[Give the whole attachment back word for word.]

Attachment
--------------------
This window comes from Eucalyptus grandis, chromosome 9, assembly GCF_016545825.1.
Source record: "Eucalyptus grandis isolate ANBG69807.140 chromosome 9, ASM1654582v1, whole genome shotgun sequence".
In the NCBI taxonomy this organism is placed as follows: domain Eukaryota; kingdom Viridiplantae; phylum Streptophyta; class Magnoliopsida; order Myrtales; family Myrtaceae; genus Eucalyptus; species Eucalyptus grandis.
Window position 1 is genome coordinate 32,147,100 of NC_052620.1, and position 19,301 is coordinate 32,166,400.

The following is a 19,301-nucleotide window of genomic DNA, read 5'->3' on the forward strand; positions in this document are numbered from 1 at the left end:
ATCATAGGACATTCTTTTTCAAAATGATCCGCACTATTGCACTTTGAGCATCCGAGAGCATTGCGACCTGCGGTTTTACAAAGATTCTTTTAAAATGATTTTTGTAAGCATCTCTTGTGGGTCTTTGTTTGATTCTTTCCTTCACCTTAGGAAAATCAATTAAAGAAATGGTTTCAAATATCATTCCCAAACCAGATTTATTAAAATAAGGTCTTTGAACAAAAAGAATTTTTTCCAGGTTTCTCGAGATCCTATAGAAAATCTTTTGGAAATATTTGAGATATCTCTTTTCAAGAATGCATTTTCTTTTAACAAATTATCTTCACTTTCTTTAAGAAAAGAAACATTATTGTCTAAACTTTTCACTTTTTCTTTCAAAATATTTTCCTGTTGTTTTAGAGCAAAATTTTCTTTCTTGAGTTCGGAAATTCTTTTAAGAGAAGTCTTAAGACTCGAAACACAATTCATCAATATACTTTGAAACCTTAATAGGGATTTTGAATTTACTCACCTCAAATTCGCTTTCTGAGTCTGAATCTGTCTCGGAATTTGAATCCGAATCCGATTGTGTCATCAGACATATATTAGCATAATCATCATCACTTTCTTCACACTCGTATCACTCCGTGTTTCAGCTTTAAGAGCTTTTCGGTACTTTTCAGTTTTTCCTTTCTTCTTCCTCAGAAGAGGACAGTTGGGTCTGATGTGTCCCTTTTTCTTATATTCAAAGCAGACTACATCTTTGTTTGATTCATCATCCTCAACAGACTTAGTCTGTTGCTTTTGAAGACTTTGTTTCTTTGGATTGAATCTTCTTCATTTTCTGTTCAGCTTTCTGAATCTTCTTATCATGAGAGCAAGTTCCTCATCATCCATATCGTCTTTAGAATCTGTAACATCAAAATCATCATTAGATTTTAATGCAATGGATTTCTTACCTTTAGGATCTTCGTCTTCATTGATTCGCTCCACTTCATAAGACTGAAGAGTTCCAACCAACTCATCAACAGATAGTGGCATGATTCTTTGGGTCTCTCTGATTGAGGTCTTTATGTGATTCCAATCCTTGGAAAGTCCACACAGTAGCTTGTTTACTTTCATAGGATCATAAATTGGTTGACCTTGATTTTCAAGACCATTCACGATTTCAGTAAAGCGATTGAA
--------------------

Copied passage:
This window comes from Eucalyptus grandis, chromosome 9, assembly GCF_016545825.1.
Source record: "Eucalyptus grandis isolate ANBG69807.140 chromosome 9, ASM1654582v1, whole genome shotgun sequence".
In the NCBI taxonomy this organism is placed as follows: domain Eukaryota; kingdom Viridiplantae; phylum Streptophyta; class Magnoliopsida; order Myrtales; family Myrtaceae; genus Eucalyptus; species Eucalyptus grandis.
Window position 1 is genome coordinate 32,147,100 of NC_052620.1, and position 19,301 is coordinate 32,166,400.

The following is a 19,301-nucleotide window of genomic DNA, read 5'->3' on the forward strand; positions in this document are numbered from 1 at the left end:
ATCATAGGACATTCTTTTTCAAAATGATCCGCACTATTGCACTTTGAGCATCCGAGAGCATTGCGACCTGCGGTTTTACAAAGATTCTTTTAAAATGATTTTTGTAAGCATCTCTTGTGGGTCTTTGTTTGATTCTTTCCTTCACCTTAGGAAAATCAATTAAAGAAATGGTTTCAAATATCATTCCCAAACCAGATTTATTAAAATAAGGTCTTTGAACAAAAAGAATTTTTTCCAGGTTTCTCGAGATCCTATAGAAAATCTTTTGGAAATATTTGAGATATCTCTTTTCAAGAATGCATTTTCTTTTAACAAATTATCTTCACTTTCTTTAAGAAAAGAAACATTATTGTCTAAACTTTTCACTTTTTCTTTCAAAATATTTTCCTGTTGTTTTAGAGCAAAATTTTCTTTCTTGAGTTCGGAAATTCTTTTAAGAGAAGTCTTAAGACTCGAAACACAATTCATCAATATACTTTGAAACCTTAATAGGGATTTTGAATTTACTCACCTCAAATTCGCTTTCTGAGTCTGAATCTGTCTCGGAATTTGAATCCGAATCCGATTGTGTCATCAGACATATATTAGCATAATCATCATCACTTTCTTCACACTCGTATCACTCCGTGTTTCAGCTTTAAGAGCTTTTCGGTACTTTTCAGTTTTTCCTTTCTTCTTCCTCAGAAGAGGACAGTTGGGTCTGATGTGTCCCTTTTTCTTATATTCAAAGCAGACTACATCTTTGTTTGATTCATCATCCTCAACAGACTTAGTCTGTTGCTTTTGAAGACTTTGTTTCTTTGGATTGAATCTTCTTCATTTTCTGTTCAGCTTTCTGAATCTTCTTATCATGAGAGCAAGTTCCTCATCATCCATATCGTCTTTAGAATCTGTAACATCAAAATCATCATTAGATTTTAATGCAATGGATTTCTTACCTTTAGGATCTTCGTCTTCATTGATTCGCTCCACTTCATAAGACTGAAGAGTTCCAACCAACTCATCAACAGATAGTGGCATGATTCTTTGGGTCTCTCTGATTGAGGTCTTTATGTGATTCCAATCCTTGGAAAGTCCACACAGTAGCTTGTTTACTTTCATAGGATCATAAATTGGTTGACCTTGATTTTCAAGACCATTCACGATTTCAGTAAAGCGATTGAA